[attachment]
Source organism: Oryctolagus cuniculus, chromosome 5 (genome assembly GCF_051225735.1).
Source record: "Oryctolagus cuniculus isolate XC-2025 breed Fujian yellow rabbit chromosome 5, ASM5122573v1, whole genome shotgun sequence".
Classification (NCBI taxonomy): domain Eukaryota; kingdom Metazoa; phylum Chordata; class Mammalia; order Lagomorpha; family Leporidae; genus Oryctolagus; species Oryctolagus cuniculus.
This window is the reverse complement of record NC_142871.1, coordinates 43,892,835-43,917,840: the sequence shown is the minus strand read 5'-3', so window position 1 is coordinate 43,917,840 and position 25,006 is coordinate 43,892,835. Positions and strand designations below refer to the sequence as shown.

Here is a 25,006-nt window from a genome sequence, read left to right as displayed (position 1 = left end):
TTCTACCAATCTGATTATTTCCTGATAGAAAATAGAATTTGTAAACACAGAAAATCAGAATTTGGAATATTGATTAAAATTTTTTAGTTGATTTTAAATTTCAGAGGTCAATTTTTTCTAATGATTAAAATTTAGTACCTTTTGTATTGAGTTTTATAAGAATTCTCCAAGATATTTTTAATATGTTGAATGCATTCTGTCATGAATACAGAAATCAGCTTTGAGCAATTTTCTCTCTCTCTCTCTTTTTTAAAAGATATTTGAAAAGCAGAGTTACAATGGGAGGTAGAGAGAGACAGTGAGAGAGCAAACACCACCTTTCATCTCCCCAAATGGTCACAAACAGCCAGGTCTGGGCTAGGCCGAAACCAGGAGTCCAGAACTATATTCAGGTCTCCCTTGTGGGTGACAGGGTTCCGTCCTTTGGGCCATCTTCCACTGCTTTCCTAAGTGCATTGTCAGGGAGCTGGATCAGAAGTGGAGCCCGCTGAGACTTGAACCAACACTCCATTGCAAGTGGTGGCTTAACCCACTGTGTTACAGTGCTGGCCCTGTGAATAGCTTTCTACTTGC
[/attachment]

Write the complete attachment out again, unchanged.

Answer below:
Source organism: Oryctolagus cuniculus, chromosome 5 (genome assembly GCF_051225735.1).
Source record: "Oryctolagus cuniculus isolate XC-2025 breed Fujian yellow rabbit chromosome 5, ASM5122573v1, whole genome shotgun sequence".
Classification (NCBI taxonomy): domain Eukaryota; kingdom Metazoa; phylum Chordata; class Mammalia; order Lagomorpha; family Leporidae; genus Oryctolagus; species Oryctolagus cuniculus.
This window is the reverse complement of record NC_142871.1, coordinates 43,892,835-43,917,840: the sequence shown is the minus strand read 5'-3', so window position 1 is coordinate 43,917,840 and position 25,006 is coordinate 43,892,835. Positions and strand designations below refer to the sequence as shown.

Here is a 25,006-nt window from a genome sequence, read left to right as displayed (position 1 = left end):
TTCTACCAATCTGATTATTTCCTGATAGAAAATAGAATTTGTAAACACAGAAAATCAGAATTTGGAATATTGATTAAAATTTTTTAGTTGATTTTAAATTTCAGAGGTCAATTTTTTCTAATGATTAAAATTTAGTACCTTTTGTATTGAGTTTTATAAGAATTCTCCAAGATATTTTTAATATGTTGAATGCATTCTGTCATGAATACAGAAATCAGCTTTGAGCAATTTTCTCTCTCTCTCTCTTTTTTAAAAGATATTTGAAAAGCAGAGTTACAATGGGAGGTAGAGAGAGACAGTGAGAGAGCAAACACCACCTTTCATCTCCCCAAATGGTCACAAACAGCCAGGTCTGGGCTAGGCCGAAACCAGGAGTCCAGAACTATATTCAGGTCTCCCTTGTGGGTGACAGGGTTCCGTCCTTTGGGCCATCTTCCACTGCTTTCCTAAGTGCATTGTCAGGGAGCTGGATCAGAAGTGGAGCCCGCTGAGACTTGAACCAACACTCCATTGCAAGTGGTGGCTTAACCCACTGTGTTACAGTGCTGGCCCTGTGAATAGCTTTCTACTTGC